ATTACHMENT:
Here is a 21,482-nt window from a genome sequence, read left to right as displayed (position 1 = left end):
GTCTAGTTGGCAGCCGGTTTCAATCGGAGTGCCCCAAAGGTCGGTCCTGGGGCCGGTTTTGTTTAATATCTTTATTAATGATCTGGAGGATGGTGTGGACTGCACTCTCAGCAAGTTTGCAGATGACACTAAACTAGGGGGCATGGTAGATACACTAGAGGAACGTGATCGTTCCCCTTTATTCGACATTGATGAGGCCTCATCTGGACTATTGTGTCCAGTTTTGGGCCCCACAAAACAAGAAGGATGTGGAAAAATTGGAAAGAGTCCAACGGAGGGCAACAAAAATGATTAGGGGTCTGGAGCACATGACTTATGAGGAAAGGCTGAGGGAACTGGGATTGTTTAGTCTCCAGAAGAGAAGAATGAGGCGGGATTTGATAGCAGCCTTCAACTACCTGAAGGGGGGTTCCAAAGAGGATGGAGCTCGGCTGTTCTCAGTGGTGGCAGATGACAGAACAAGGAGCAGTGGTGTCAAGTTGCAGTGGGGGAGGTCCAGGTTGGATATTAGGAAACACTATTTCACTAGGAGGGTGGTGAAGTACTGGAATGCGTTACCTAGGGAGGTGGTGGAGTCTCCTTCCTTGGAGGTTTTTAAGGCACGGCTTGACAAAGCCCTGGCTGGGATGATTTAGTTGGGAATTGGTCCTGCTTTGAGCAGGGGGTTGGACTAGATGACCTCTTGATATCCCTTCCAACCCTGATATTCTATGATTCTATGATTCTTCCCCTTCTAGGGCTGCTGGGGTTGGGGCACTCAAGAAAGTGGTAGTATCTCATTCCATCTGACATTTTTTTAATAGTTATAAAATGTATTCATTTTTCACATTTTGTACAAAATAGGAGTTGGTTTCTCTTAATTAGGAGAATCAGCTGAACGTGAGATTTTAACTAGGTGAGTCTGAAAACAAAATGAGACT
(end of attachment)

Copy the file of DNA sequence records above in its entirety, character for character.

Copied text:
Here is a 21,482-nt window from a genome sequence, read left to right as displayed (position 1 = left end):
GTCTAGTTGGCAGCCGGTTTCAATCGGAGTGCCCCAAAGGTCGGTCCTGGGGCCGGTTTTGTTTAATATCTTTATTAATGATCTGGAGGATGGTGTGGACTGCACTCTCAGCAAGTTTGCAGATGACACTAAACTAGGGGGCATGGTAGATACACTAGAGGAACGTGATCGTTCCCCTTTATTCGACATTGATGAGGCCTCATCTGGACTATTGTGTCCAGTTTTGGGCCCCACAAAACAAGAAGGATGTGGAAAAATTGGAAAGAGTCCAACGGAGGGCAACAAAAATGATTAGGGGTCTGGAGCACATGACTTATGAGGAAAGGCTGAGGGAACTGGGATTGTTTAGTCTCCAGAAGAGAAGAATGAGGCGGGATTTGATAGCAGCCTTCAACTACCTGAAGGGGGGTTCCAAAGAGGATGGAGCTCGGCTGTTCTCAGTGGTGGCAGATGACAGAACAAGGAGCAGTGGTGTCAAGTTGCAGTGGGGGAGGTCCAGGTTGGATATTAGGAAACACTATTTCACTAGGAGGGTGGTGAAGTACTGGAATGCGTTACCTAGGGAGGTGGTGGAGTCTCCTTCCTTGGAGGTTTTTAAGGCACGGCTTGACAAAGCCCTGGCTGGGATGATTTAGTTGGGAATTGGTCCTGCTTTGAGCAGGGGGTTGGACTAGATGACCTCTTGATATCCCTTCCAACCCTGATATTCTATGATTCTATGATTCTTCCCCTTCTAGGGCTGCTGGGGTTGGGGCACTCAAGAAAGTGGTAGTATCTCATTCCATCTGACATTTTTTTAATAGTTATAAAATGTATTCATTTTTCACATTTTGTACAAAATAGGAGTTGGTTTCTCTTAATTAGGAGAATCAGCTGAACGTGAGATTTTAACTAGGTGAGTCTGAAAACAAAATGAGACT